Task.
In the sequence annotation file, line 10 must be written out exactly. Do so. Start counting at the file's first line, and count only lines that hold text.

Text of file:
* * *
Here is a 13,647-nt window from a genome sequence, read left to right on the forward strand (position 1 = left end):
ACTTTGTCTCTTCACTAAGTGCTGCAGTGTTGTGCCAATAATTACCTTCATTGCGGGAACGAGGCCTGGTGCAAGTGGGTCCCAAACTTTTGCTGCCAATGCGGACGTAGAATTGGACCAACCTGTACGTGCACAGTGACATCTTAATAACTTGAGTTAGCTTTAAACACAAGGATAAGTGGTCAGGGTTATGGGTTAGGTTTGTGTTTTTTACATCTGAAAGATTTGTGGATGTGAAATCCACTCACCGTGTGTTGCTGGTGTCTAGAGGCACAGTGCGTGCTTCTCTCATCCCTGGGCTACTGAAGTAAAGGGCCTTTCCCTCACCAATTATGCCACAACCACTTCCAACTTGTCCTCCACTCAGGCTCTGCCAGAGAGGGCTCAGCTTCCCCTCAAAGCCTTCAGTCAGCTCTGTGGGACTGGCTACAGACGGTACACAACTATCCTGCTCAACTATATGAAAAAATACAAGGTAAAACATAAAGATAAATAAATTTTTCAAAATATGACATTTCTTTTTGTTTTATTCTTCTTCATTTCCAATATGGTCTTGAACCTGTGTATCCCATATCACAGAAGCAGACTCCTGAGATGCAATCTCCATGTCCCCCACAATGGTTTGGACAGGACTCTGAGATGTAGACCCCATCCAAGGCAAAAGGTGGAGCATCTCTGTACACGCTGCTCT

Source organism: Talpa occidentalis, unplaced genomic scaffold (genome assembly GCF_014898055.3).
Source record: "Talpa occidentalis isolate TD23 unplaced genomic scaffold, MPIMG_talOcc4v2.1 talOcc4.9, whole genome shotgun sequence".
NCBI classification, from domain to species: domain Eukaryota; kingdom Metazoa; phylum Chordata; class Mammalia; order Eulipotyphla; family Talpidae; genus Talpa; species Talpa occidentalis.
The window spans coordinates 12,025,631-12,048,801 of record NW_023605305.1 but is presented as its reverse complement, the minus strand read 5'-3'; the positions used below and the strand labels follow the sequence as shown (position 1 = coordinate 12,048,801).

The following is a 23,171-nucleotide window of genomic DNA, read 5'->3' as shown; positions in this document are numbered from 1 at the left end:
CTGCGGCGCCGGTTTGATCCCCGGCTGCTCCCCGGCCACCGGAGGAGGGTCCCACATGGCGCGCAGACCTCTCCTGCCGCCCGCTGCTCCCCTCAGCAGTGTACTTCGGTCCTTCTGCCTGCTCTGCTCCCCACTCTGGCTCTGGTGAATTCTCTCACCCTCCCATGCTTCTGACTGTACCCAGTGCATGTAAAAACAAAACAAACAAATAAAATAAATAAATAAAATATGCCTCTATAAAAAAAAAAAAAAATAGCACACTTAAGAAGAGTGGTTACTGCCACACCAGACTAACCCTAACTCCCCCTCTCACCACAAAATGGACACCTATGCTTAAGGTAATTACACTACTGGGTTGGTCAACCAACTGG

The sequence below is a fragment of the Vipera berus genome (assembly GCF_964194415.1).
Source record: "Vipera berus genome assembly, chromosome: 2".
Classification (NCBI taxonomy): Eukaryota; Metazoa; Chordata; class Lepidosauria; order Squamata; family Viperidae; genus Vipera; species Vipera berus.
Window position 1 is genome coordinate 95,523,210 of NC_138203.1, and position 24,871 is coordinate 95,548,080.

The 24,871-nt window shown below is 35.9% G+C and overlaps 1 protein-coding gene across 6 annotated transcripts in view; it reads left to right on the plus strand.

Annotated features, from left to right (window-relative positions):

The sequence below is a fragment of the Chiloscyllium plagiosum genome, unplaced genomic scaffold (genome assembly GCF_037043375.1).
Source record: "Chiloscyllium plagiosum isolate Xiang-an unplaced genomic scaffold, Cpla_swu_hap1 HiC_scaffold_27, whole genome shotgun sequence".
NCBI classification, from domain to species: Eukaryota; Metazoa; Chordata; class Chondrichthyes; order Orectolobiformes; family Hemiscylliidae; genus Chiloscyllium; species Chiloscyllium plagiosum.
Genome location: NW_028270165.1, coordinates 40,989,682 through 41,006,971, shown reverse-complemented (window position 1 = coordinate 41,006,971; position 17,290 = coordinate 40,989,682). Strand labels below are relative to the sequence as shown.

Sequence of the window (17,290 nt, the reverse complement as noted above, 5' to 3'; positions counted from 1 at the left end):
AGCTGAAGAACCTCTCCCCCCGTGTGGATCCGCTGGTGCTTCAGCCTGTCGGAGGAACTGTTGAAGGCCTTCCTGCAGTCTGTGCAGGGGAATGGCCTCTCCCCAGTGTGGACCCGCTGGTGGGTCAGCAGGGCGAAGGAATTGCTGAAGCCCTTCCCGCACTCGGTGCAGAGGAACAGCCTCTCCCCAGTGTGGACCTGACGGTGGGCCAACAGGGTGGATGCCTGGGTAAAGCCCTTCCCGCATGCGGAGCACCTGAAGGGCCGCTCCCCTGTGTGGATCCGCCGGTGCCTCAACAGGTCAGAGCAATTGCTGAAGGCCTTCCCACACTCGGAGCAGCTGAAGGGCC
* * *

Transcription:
Source record: "Vipera berus genome assembly, chromosome: 2".